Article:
Extra Extra : Business

Nation's billionaires take advantage of South Dakota’s tax-friendly trust laws

According to The Washington Post, "in the past four years, the amount of money administered by South Dakota trust companies has tripled to $121 billion, almost all of it from out of state."

"States such as South Dakota are “creating laws that are conducive to a massive exploitation of a federal tax loophole,” said Edward McCaffery, a law professor at the University of Southern California. “We have a tax haven in our midst.”

Tobacco companies pushing back against antismoking laws

Tobacco companies are pushing back against a worldwide rise in antismoking laws, using a little-noticed legal strategy to delay or block regulation. The industry is warning countries that their tobacco laws violate an expanding web of trade and investment treaties, raising the prospect of costly, prolonged legal battles, health advocates and officials said.

Extra Extra Monday: Billions given--not received, town sells water at a discount to NSA, Puerto Rico in financial troubles

Donor-advised funds: Where charity goes to wait | The Boston Globe
$45 billion of American philanthropic money has been given—but not received.

Utah town gave NSA a deal on water | The Salt Lake Tribune
Bluffdale agreed to sell water to the National Security Agency at a rate below its own guidelines and the Utah average in order to secure the contract and spur economic development in the town, according to records and interviews.

KCMO Homeland Security official under fire for awarding quarter-million dollar contract to neighbor | KSHB-Kansas City
A high-ranking federal law enforcement official with the Department of Homeland Security ...

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Extra Extra Monday: Prosecutorial misconduct, Hollywood sting, nuclear waste lands, private prisons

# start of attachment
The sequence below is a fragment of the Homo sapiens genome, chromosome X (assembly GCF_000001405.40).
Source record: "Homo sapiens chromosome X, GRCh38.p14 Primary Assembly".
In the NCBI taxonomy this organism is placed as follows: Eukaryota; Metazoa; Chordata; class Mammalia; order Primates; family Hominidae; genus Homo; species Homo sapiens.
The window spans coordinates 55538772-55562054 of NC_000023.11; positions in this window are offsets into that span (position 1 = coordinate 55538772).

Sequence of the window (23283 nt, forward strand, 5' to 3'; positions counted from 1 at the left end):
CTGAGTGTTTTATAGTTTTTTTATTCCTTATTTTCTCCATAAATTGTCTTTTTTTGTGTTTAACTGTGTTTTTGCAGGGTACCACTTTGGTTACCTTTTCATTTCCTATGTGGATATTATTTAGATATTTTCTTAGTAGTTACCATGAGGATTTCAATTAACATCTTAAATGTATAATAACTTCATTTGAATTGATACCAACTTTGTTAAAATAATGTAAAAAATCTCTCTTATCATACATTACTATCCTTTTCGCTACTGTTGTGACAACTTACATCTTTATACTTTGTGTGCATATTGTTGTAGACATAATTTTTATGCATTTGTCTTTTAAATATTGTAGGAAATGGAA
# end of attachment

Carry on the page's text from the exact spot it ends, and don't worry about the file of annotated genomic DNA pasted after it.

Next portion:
Prosecutorial misconduct alleged in half of capital cases |  The Arizona Republic
In half of all capital cases in Arizona since 2002, prosecutorial misconduct was alleged by appellate attorneys. Those allegations ranged in seriousness from being over emotional to encouraging perjury. Nearly half those allegations were validated by the Arizona Supreme Court.

Hollywood Sting | Al Jazeera America
FBI investigation of a California political dynasty uncovers alleged bribery and corruption in the shadows of Tinseltown

Special report: Addicted nurses keep licenses | The Star Tribune
Some nurses continue to steal narcotics or practice while impaired under state monitoring that’s supposed to stop ...

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Extra Extra Monday: Drone strikes, wrongful arrests, black lung and surgical device profits

Secret memos reveal explicit nature of U.S., Pakistan agreement on drones | The Washington Post
"Despite repeatedly denouncing the CIA’s drone campaign, top officials in Pakistan’s government have for years secretly endorsed the program and routinely received classified briefings on strikes and casualty counts, according to top-secret CIA documents and Pakistani diplomatic memos obtained by The Washington Post."